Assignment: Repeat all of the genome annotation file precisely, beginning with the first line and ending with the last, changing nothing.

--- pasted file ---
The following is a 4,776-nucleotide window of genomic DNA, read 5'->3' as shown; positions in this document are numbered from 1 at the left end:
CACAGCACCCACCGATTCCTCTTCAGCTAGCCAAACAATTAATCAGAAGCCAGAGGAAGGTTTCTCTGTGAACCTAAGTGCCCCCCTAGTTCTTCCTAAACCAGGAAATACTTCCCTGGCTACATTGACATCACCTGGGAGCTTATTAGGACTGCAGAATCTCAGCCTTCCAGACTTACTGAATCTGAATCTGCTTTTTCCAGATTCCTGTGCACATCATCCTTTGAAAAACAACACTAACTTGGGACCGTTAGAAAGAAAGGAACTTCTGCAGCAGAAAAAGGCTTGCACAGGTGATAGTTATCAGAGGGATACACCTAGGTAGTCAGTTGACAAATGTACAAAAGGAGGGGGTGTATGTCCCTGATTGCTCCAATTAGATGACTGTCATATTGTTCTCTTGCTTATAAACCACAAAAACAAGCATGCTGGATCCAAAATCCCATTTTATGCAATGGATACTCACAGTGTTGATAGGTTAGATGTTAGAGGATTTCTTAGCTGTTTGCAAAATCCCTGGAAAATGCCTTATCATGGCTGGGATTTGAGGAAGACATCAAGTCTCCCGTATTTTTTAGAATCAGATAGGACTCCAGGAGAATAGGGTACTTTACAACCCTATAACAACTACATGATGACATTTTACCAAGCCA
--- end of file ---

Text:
The following is a 4,776-nucleotide window of genomic DNA, read 5'->3' as shown; positions in this document are numbered from 1 at the left end:
CACAGCACCCACCGATTCCTCTTCAGCTAGCCAAACAATTAATCAGAAGCCAGAGGAAGGTTTCTCTGTGAACCTAAGTGCCCCCCTAGTTCTTCCTAAACCAGGAAATACTTCCCTGGCTACATTGACATCACCTGGGAGCTTATTAGGACTGCAGAATCTCAGCCTTCCAGACTTACTGAATCTGAATCTGCTTTTTCCAGATTCCTGTGCACATCATCCTTTGAAAAACAACACTAACTTGGGACCGTTAGAAAGAAAGGAACTTCTGCAGCAGAAAAAGGCTTGCACAGGTGATAGTTATCAGAGGGATACACCTAGGTAGTCAGTTGACAAATGTACAAAAGGAGGGGGTGTATGTCCCTGATTGCTCCAATTAGATGACTGTCATATTGTTCTCTTGCTTATAAACCACAAAAACAAGCATGCTGGATCCAAAATCCCATTTTATGCAATGGATACTCACAGTGTTGATAGGTTAGATGTTAGAGGATTTCTTAGCTGTTTGCAAAATCCCTGGAAAATGCCTTATCATGGCTGGGATTTGAGGAAGACATCAAGTCTCCCGTATTTTTTAGAATCAGATAGGACTCCAGGAGAATAGGGTACTTTACAACCCTATAACAACTACATGATGACATTTTACCAAGCCA